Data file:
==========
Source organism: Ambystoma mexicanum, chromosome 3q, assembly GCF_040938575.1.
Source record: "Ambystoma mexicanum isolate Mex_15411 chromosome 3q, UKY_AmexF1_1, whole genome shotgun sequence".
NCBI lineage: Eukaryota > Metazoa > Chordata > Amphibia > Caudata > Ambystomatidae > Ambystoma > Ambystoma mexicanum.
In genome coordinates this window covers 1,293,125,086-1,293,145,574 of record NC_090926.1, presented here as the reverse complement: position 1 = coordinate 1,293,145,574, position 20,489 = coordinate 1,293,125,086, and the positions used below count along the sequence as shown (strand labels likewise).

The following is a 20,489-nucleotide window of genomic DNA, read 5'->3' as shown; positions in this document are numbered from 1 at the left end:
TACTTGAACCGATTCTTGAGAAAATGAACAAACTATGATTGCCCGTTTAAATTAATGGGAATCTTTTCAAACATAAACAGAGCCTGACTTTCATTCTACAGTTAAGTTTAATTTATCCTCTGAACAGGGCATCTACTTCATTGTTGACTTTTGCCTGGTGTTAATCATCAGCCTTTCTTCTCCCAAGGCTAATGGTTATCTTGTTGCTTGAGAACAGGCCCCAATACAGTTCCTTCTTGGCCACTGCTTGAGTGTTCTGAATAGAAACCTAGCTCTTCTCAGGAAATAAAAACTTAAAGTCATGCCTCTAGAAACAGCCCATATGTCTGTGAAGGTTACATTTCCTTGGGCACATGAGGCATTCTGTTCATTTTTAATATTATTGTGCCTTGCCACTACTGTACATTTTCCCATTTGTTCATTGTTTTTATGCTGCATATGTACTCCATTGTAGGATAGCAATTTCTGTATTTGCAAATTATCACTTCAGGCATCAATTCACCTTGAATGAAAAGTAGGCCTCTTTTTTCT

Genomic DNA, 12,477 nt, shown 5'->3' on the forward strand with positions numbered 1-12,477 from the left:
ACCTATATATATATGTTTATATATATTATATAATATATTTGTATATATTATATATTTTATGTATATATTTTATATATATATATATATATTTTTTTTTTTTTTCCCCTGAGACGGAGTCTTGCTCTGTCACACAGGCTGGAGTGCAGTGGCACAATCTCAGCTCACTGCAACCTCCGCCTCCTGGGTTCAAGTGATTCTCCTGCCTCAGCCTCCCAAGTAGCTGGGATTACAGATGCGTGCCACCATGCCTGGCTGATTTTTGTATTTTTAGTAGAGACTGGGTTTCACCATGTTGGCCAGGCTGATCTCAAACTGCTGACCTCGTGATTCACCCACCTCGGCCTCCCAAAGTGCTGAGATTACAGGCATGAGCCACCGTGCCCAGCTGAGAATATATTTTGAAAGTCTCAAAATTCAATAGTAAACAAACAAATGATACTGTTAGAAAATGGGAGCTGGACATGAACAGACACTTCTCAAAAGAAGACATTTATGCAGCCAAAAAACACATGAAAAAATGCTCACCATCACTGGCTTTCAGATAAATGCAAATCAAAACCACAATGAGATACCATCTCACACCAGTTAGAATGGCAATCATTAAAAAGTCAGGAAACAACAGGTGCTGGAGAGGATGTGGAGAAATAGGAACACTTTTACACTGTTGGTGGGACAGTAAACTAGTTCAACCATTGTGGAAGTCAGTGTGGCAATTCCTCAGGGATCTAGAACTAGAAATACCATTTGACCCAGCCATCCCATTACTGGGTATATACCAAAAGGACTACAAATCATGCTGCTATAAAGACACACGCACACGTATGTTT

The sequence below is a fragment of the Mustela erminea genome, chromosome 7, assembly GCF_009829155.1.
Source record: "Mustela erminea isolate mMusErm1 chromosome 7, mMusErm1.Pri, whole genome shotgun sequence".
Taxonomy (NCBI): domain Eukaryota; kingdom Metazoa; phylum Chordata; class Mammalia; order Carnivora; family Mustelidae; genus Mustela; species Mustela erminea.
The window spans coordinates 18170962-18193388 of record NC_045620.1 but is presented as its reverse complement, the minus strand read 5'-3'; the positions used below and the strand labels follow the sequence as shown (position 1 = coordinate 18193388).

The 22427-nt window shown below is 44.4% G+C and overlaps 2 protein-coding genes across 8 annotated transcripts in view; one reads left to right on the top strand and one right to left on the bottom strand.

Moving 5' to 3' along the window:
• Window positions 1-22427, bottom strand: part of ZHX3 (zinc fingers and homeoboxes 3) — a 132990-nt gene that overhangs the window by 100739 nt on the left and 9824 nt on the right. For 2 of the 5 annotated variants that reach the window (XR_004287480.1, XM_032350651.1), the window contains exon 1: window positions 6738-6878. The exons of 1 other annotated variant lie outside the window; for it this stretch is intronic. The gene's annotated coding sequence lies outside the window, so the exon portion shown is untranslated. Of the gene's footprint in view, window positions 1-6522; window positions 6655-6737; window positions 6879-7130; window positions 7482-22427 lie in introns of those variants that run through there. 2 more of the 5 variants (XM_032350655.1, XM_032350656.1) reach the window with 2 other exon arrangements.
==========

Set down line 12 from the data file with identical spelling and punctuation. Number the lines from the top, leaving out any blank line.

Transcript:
The window spans coordinates 18170962-18193388 of record NC_045620.1 but is presented as its reverse complement, the minus strand read 5'-3'; the positions used below and the strand labels follow the sequence as shown (position 1 = coordinate 18193388).